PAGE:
Components, some of which will be used in each of the example devices are listed below. (Not all components will be used in each device). Commercial versions of all the items on the list below exist, but these may need to be redesigned for this application.
 Possible Components:
 (1) Excitation Source: A source such as a Xenon lamp with strong emission into the UV as well as in the visible. Light at least in the region 250 nm to 550 nm must be available.
 (2) UV irradiation source: This may be the same source as (1) but also may be provided by a one or several high intensity mercury lamps (e.g. a germicidal bulb is an inexpensive version) emitting strongly at 254 nm.
 (3) Treatment tube for irradiation. This would be a quartz glass tube to allow UV at wavelengths below 300 nm to pass thru to the interior and to hold a liquid suspension. This tube may also act as cuvette if it is desirable to obtain the particle EEM in suspension.
 (4) A small excitation spectrometer .
 (5) An optical filter wheel and means for changing the band pass center wavelength. This would be used in place of (4) for a simpler less expensive device. The band pass positions may consist of several interference filters or may have continuously changing band pass for a large part of the range.
 (6) A small water and pressure or vacuum source for the case when sample is to be immersed and moved in water.
 (7) A non-fluorescent tape (e.g. sticky tape) and dispenser which can catch and move the sample in device where sample is not to be wet.
 (8) An aerosol collector.
 (9) An aerosol concentrator.
 10) Emission spectrometer.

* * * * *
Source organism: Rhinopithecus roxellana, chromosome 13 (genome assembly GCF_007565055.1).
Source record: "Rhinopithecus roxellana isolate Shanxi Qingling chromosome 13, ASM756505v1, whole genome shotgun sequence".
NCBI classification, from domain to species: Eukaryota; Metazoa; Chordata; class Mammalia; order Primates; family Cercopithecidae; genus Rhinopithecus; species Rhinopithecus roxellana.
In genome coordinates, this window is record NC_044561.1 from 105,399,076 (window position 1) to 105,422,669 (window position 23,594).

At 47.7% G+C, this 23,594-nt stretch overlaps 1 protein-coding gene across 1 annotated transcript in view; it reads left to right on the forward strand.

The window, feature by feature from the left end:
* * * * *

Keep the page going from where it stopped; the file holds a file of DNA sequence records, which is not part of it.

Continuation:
(11) A non-fluorescent particle filter to collect particles from water and to provide a surface for taking EEM spectra. An example of such a filter is the gold-coated alumina filter described in reference 8. Its fluorescence has been found to be negligible in unpublished experiments relating to this disclosure.
 (12) Vacuum pickup used in place of (8) when it is desirable to collect sample from suspected surfaces and spaces and deposit on filter.
 (13) Laptop computer
 (14) A means of moving and storing examined particle filter for additional, more time consuming identification (e.g. polymerase chain reaction)
 (15) Heating tube. Heat transmitting tube surrounded by resistance heaters.
 (16) Rapid Excitation-Emission Fluorometer. This fluorometer combines and replaces (1), (4), and (5) in such a way that the excitation light is spectrally dispersed and each color is directed to a different part of the sample spot. Each individual spot can be contained in a sample less than 1 cm across. The total fluorescence from each fluorescing spot is input to a different position corresponding to excitation wavelength on the slit of an imaging spectrograph. The output is an EEM graph taken in seconds or less.
 (17) An input to the emission spectrograph from 90 degree scattering for a selected wavelength, which is attenuated to be comparable to maximum expected fluorescence. This can be directed to a particular position on the imaging spectrograph if properly attenuated.
 The main microorganisms to be detected are bacterial spores or vegetative bacteria (eg, powders visible on a surface or from an aerosol suspected in a room or outdoors) then irradiation dry and fluorescence dry may be used.
 This is the simplest method, to be used to detect spores where there is a visible powder. Instead of an integrated device there would be a kit. The kit would simply consist of a UV light source (2) to irradiate the suspected surface; an excitation light source [component (1) and (5)], and an emission spectrometer [component (11)] to examine emitted light from the suspected surface and a computer with software to compare the EEM graph to a "type-graph" for bacterial spores or other bacterial particles.
 The microorganisms are either present in the air as an aerosol, or are deposited on surfaces at a very low concentration.
 This is a more sophisticated version of the first embodiment to be used in Situation 2.